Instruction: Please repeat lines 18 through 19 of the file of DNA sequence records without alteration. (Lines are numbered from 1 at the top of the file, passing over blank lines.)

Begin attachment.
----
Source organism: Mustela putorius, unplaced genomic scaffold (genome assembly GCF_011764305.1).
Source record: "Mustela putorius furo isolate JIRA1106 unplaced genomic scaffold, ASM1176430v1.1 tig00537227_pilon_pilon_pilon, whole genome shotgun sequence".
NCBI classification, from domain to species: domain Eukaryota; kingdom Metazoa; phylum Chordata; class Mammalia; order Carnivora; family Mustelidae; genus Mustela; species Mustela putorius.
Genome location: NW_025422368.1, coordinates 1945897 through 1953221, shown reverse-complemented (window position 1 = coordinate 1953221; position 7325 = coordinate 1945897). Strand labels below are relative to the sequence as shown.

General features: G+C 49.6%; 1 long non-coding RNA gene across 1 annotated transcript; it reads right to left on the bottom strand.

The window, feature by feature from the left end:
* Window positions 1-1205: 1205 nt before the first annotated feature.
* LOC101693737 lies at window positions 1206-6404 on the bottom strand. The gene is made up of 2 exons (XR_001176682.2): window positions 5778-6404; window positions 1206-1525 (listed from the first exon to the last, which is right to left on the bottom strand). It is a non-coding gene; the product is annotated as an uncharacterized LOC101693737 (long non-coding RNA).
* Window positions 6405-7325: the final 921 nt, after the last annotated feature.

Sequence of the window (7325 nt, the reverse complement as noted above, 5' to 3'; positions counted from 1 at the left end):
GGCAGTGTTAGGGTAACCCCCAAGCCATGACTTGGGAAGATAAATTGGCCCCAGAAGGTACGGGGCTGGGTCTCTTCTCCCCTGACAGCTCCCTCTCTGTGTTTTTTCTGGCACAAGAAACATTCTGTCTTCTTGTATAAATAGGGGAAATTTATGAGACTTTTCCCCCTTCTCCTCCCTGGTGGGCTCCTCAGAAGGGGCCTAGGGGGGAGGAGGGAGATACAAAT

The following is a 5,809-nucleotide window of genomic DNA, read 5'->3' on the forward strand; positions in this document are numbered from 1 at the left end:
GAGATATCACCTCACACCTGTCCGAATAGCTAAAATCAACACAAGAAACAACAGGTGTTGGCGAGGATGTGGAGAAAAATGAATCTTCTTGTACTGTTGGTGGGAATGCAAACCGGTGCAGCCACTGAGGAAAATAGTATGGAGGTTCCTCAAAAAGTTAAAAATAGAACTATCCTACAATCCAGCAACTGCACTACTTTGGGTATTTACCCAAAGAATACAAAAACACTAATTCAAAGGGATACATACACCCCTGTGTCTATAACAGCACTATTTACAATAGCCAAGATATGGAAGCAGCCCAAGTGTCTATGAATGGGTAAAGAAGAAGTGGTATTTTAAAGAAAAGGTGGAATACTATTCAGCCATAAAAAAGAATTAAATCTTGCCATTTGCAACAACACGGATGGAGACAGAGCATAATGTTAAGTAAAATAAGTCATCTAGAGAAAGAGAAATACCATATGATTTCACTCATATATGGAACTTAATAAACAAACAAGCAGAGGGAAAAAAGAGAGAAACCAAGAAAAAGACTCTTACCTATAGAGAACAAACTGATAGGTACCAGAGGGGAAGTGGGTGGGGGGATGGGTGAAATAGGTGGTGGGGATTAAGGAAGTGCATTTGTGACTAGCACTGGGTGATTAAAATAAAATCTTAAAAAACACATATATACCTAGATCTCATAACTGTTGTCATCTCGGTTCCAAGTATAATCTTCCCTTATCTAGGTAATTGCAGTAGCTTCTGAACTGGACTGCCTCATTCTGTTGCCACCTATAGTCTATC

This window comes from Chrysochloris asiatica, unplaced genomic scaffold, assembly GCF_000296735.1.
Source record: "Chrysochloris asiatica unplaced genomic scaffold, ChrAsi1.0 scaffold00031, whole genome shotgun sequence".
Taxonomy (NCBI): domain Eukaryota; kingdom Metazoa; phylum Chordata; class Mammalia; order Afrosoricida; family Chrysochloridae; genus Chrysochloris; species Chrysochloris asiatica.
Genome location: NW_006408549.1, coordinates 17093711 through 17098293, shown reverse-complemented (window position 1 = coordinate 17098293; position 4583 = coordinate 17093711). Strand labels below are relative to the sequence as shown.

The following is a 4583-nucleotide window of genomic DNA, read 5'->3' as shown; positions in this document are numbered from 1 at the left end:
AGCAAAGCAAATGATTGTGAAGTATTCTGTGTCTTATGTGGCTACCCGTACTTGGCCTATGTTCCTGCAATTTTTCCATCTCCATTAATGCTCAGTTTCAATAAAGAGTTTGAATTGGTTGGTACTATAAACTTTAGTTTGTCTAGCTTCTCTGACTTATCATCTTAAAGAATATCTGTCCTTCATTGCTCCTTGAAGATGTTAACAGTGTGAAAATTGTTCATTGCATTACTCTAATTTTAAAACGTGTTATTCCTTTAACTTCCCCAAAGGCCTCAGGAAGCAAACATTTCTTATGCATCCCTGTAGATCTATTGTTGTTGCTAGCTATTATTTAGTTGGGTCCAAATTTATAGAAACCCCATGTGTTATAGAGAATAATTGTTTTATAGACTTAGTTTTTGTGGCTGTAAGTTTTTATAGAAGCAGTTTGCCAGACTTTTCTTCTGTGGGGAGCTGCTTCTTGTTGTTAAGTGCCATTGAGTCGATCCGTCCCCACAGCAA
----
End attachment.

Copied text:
The following is a 4583-nucleotide window of genomic DNA, read 5'->3' as shown; positions in this document are numbered from 1 at the left end:
AGCAAAGCAAATGATTGTGAAGTATTCTGTGTCTTATGTGGCTACCCGTACTTGGCCTATGTTCCTGCAATTTTTCCATCTCCATTAATGCTCAGTTTCAATAAAGAGTTTGAATTGGTTGGTACTATAAACTTTAGTTTGTCTAGCTTCTCTGACTTATCATCTTAAAGAATATCTGTCCTTCATTGCTCCTTGAAGATGTTAACAGTGTGAAAATTGTTCATTGCATTACTCTAATTTTAAAACGTGTTATTCCTTTAACTTCCCCAAAGGCCTCAGGAAGCAAACATTTCTTATGCATCCCTGTAGATCTATTGTTGTTGCTAGCTATTATTTAGTTGGGTCCAAATTTATAGAAACCCCATGTGTTATAGAGAATAATTGTTTTATAGACTTAGTTTTTGTGGCTGTAAGTTTTTATAGAAGCAGTTTGCCAGACTTTTCTTCTGTGGGGAGCTGCTTCTTGTTGTTAAGTGCCATTGAGTCGATCCGTCCCCACAGCAA